539 2010-11-16 12:23:01.599625 10.64.100.37 10.64.112.104 DCERPC Bind_ack: call_id: 70 accept max_xmit: 5840 max_recv: 5840
540 2010-11-16 12:23:01.599625 10.64.112.104 10.64.100.37 DCERPC Alter_context: call_id: 70 IOXIDResolver V0.0
The two typical reasons why you would get a KRB5KDC_ERR_S_PRINCIPAL_UNKNOWN error, provided DNS registration was working fine and direct/reverse name resolution were returning correct information, are:
- Actually the SPN is not registered for the account under which the SQL Server service is running
- The SPN is registered for the account under which SQL is running, but it is also registered under a different account (i.e. duplicate SPNs).
We confirmed previously that the correct SPNs existed for the SQL Server service account so we then needed to find for duplicate SPNs. One way to find these duplicate entries is by using the setspn tool included in Windows Server 2008 and later, or the updated setspn version for Windows Server 2003. Personally, I prefer to use the not-so-intuitive Windows ldifde utility. Using ldifde.exe /? will show you the required syntax to output a list of SPNs for your domain. In the following example we use ldifde to provide only those SPNs that has been registered for SQL Server service:
LDIFDE -f filename.txt -t 3268 -d "DC=contoso,DC=com" -l serviceprincipalname -r (serviceprincipalname=MSSQLSvc/*) -p subtree
Here was the output for this instruction in our case:
dn: CN=SQLServer,OU=Contoso Users,OU=Managed Accounts,DC=contoso,DC=lab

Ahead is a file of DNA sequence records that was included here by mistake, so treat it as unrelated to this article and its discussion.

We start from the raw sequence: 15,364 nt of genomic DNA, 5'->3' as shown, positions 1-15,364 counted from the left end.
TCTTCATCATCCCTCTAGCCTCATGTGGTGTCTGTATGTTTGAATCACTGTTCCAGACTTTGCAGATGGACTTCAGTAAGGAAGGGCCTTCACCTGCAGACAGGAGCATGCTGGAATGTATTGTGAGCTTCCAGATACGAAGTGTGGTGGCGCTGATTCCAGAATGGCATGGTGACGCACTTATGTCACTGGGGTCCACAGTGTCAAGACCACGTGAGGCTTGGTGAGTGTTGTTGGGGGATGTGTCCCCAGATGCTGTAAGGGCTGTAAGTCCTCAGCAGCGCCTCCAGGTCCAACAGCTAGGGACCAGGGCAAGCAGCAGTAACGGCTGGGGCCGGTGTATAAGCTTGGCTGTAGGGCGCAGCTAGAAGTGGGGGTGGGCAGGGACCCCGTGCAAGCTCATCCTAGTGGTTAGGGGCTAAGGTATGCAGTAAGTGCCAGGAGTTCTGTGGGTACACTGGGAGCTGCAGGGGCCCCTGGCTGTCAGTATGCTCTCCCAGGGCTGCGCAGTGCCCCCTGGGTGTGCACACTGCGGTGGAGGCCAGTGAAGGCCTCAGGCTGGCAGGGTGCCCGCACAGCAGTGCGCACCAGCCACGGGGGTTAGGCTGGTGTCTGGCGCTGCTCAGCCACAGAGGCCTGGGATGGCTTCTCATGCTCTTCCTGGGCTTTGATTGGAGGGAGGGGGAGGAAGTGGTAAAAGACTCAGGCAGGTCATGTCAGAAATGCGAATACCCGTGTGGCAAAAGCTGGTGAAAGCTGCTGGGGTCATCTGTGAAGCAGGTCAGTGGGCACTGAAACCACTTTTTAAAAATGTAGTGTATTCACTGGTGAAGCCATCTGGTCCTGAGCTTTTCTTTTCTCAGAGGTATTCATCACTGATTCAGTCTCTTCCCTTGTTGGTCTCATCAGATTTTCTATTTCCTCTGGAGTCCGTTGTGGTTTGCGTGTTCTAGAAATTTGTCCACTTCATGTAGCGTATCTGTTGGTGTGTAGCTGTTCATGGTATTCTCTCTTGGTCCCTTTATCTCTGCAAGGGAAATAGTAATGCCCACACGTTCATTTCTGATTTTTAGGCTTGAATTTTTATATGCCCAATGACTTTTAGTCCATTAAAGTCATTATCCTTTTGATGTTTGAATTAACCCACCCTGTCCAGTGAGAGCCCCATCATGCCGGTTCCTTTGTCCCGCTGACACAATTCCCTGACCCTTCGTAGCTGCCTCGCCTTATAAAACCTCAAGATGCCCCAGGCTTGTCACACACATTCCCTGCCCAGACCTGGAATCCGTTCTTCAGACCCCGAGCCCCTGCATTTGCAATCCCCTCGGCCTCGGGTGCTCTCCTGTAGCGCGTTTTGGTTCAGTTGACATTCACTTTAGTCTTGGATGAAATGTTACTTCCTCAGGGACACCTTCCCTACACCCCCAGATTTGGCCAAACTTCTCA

dn: CN=SRVSQL2005,OU=Cluster,OU=Servers,OU=Managed Computers,DC=contoso,DC=lab
As you can see the SPN required for our SQL Server 2005 server did exists not only for the SQL Server service account running on our server but also for another service account, resulting in a duplicated SPN on the network. We removed the duplicated SPN using setspn –D.
The following MSDN entry lists some of the actions that can lead to duplicate SPNs on the network:
There are several scenarios where an administrator can duplicate the service-principal-names (SPN) in the domain directory that will cause Kerberos authentication to fail. These include the following:
– Making changes to the domain account under which the instance of SQL Server runs
If SetSpn.exe is run while running an instance of SQL Server as one domain account, such as DOMAIN\User1, and then the domain account that is used to run SQL Server is changed, such as DOMAIN\User2, when SetSPN.exe is run again, it will cause the same SPN to be inserted in the directory under both accounts.
– Installing multiple instances of SQL Server that run under different accounts
If you install multiple instances of SQL Server and then run each instance under a different account, if SetSpn.exe is run on each instance, there will be duplicate accounts in the directory under each SQL Server service account. This applies for both instances that are running under a domain user and also the local System account.
– Removing and reinstalling an instance of SQL Server under a different account
If you install SQL Server under one account, register the SPNs, remove and reinstall SQL Server under a different account, and then reregister the SPNs, each domain account will have the same SPNs. This means the SPNs will be duplicated.
Bear into mind that Kerberos tickets are stored in cache for certain of time so the Kerberos ticket provided originally by the KDC although invalid, remains in cache. If we test the Linked server connection right after fixing the duplicate SPN we will still be unable to connect because of these cached tickets. The Windows Resource Kit contains the Kerbtray utility we can use to purge cached Kerberos tickets. The tool has to be executed via "run as" (from Windows GUI or Command Prompt) using the SQL Server Service account, otherwise we will be deleting the tickets for our current account and not for the SQL Server one.